Delaney talks with great pride about his coronation experience, and about how the soldiers were moved up to London shortly before the big day.
He remembers the sheer size of a parade that featured military representation from throughout the Commonwealth. The procession included 16,000 participants and was almost three kilometres long.
The crowd lining the streets was estimated at three million.
"It was quite a day. The streets were crowded, and [people were] hollering and screaming at us as we went by: 'Oh, there goes the Canadians,' " Delaney recalls.
"You really felt good. This was my first big public parade I was ever on. The people were just going crazy."
Delaney never did see the Queen on June 2. But he later took part in the changing of the guard at Buckingham Palace, an experience he found particularly significant.
He had the chance to stand guard outside Buckingham Palace where he met Elizabeth in the garden behind the palace the day after the coronation.
She gave him and others coronation medals — "Quite an honour, you know," he says now.
'One of the biggest thrills'
"We did the changing of the guard at Buckingham Palace three days after the coronation," Delaney recalls.
"We had our big brass band, 55-piece military brass band, and they marched us through the gates playing The Maple Leaf Forever. That was one of the biggest thrills I think I ever had. And then we did 24 hours guard duty of the palace."
Men from the Royal Canadian Regiment, the Princess Patricia's Canadian Light Infantry and the Royal 22nd Regiment (the Van Doos, as they were more commonly known) shared the duty at Buckingham Palace and nearby St. James Palace.
"I was on first relief at Buckingham Palace, the main gate, and that was the night the Queen held a big party for all the heads of state," says Delaney.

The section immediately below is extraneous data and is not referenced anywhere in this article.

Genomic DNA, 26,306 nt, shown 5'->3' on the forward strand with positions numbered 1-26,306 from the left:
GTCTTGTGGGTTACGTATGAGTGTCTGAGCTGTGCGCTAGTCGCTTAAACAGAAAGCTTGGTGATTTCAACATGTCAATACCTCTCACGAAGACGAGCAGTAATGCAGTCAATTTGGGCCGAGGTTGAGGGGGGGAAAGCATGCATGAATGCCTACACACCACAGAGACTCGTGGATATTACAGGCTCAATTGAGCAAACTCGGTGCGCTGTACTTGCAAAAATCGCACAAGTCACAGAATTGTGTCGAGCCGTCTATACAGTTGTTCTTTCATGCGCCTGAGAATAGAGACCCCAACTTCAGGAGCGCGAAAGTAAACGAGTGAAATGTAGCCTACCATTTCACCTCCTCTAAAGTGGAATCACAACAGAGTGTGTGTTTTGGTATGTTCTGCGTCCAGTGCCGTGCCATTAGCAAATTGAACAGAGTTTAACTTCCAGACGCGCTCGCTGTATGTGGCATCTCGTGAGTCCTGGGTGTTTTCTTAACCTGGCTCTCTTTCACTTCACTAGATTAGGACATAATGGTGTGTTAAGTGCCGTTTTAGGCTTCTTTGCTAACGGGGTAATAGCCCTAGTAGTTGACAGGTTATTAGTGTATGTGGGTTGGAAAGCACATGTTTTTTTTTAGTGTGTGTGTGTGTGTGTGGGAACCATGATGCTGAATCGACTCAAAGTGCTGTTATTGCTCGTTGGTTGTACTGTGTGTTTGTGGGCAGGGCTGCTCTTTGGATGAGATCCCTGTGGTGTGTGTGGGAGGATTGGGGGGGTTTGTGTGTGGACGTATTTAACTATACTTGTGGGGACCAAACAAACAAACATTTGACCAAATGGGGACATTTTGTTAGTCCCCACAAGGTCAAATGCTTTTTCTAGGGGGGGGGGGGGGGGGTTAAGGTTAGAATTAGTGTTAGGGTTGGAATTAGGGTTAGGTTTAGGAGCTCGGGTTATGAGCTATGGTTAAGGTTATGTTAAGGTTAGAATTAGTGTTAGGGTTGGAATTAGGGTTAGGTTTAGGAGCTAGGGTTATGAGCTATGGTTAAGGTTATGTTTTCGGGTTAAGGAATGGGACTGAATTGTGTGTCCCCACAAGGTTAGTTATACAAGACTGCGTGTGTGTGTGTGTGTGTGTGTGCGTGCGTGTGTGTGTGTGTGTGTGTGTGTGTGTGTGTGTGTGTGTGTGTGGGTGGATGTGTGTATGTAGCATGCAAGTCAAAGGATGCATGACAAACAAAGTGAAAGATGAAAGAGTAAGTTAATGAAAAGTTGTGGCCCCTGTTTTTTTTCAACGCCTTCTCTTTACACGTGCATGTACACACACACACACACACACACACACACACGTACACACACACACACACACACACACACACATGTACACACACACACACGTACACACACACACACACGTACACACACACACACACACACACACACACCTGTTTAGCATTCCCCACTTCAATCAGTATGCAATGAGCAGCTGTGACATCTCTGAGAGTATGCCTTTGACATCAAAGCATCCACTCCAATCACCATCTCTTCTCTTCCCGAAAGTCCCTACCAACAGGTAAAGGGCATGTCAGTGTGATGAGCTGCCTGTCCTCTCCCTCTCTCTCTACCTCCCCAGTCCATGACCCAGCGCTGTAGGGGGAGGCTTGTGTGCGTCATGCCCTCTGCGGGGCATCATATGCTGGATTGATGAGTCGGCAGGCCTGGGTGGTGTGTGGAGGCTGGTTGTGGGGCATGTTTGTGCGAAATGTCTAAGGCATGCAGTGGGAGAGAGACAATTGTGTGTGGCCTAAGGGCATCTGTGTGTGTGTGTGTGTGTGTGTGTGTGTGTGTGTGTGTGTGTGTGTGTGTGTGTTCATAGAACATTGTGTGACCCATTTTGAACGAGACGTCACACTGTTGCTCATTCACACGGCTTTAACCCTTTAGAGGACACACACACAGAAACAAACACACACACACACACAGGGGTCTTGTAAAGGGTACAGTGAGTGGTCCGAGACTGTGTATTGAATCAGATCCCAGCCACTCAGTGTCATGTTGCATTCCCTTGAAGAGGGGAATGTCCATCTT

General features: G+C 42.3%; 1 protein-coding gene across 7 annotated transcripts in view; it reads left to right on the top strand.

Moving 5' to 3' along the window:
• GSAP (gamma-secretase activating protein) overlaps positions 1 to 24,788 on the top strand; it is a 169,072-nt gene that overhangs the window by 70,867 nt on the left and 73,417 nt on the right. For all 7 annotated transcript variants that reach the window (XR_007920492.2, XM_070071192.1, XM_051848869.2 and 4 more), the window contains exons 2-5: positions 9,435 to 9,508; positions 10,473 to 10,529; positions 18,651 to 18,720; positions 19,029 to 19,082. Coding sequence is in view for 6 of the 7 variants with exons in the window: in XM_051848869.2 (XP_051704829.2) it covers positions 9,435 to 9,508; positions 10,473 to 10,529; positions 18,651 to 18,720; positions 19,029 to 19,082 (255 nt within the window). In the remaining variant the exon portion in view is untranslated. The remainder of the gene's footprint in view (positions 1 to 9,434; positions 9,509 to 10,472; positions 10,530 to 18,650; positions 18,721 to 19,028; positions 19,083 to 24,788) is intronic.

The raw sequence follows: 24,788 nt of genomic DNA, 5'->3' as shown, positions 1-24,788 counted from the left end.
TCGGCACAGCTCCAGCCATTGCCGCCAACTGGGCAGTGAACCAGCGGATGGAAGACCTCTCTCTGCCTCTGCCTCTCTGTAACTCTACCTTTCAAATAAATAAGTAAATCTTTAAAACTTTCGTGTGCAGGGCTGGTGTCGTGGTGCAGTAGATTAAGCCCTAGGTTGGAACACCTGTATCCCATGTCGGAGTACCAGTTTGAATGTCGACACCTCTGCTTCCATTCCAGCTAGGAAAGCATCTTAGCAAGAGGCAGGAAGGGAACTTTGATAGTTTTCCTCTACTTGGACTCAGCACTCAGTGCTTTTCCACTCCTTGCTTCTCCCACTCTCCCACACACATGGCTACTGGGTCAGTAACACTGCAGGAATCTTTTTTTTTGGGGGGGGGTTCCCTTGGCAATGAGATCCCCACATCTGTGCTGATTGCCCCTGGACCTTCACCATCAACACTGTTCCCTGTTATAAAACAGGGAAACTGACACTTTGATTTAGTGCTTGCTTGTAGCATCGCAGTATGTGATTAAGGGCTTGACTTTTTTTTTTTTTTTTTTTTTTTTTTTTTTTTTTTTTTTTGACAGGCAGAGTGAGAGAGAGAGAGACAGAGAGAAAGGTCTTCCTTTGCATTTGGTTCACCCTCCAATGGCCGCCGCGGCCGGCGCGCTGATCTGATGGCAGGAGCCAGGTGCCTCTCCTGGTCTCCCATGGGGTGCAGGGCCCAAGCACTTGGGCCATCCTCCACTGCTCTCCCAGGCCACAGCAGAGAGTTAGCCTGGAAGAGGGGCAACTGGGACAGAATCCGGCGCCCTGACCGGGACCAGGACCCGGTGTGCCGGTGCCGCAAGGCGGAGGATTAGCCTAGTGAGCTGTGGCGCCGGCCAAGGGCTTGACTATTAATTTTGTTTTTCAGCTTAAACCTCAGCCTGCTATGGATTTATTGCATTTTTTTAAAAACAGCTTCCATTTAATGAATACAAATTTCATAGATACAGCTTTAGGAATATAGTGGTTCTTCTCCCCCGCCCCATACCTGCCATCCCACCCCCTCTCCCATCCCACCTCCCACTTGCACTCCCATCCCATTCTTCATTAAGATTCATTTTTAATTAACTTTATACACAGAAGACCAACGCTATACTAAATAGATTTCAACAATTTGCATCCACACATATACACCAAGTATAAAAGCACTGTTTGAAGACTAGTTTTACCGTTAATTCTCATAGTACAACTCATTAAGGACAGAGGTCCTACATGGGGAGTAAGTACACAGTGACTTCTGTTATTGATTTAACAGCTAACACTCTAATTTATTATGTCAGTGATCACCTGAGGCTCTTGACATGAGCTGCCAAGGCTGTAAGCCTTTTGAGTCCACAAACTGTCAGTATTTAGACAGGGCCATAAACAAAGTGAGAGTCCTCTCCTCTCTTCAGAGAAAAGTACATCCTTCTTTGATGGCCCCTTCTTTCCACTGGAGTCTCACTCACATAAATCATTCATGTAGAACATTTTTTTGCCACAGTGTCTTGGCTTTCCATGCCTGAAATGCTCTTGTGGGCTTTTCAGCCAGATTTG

He didn't have a straight-on view of the guests, but he could glance over and spot them in their cars, including then British prime minister Winston Churchill.
David Mulligan, a retired sergeant with the First Canadian Highland Battalion (The Black Watch), was also marching in London on June 2, 1953.
Like Delaney, he's now 83, and looks back in awe at the experience.
"It was something out of a fantasy world," says Mulligan, who now lives in Oromocto, N.B.
"You were not quite sure what you were doing. It was really something spectacular. You couldn't describe it, really."
Mulligan's voice trails off as he tries to recall the details. He remembers the weather — "a little rain, a little sunshine" — the boxed lunches the marchers ate on the road, and the difficulty knowing exactly where they were because there were so many people everywhere they looked.
Like Delaney, he didn't see the Queen on June 2, but did the next day. He's seen royalty several times since, including having a chance to talk to the Queen and the Duke of Edinburgh when they were in Halifax in 2010.
With the passage of time, fewer and fewer of the men who marched with Mulligan are still around. But he remembers talking with a friend about their experiences a couple of years ago.
They realized, Mulligan says, that they "were in some places nobody's ever seen before."
"And it was really something."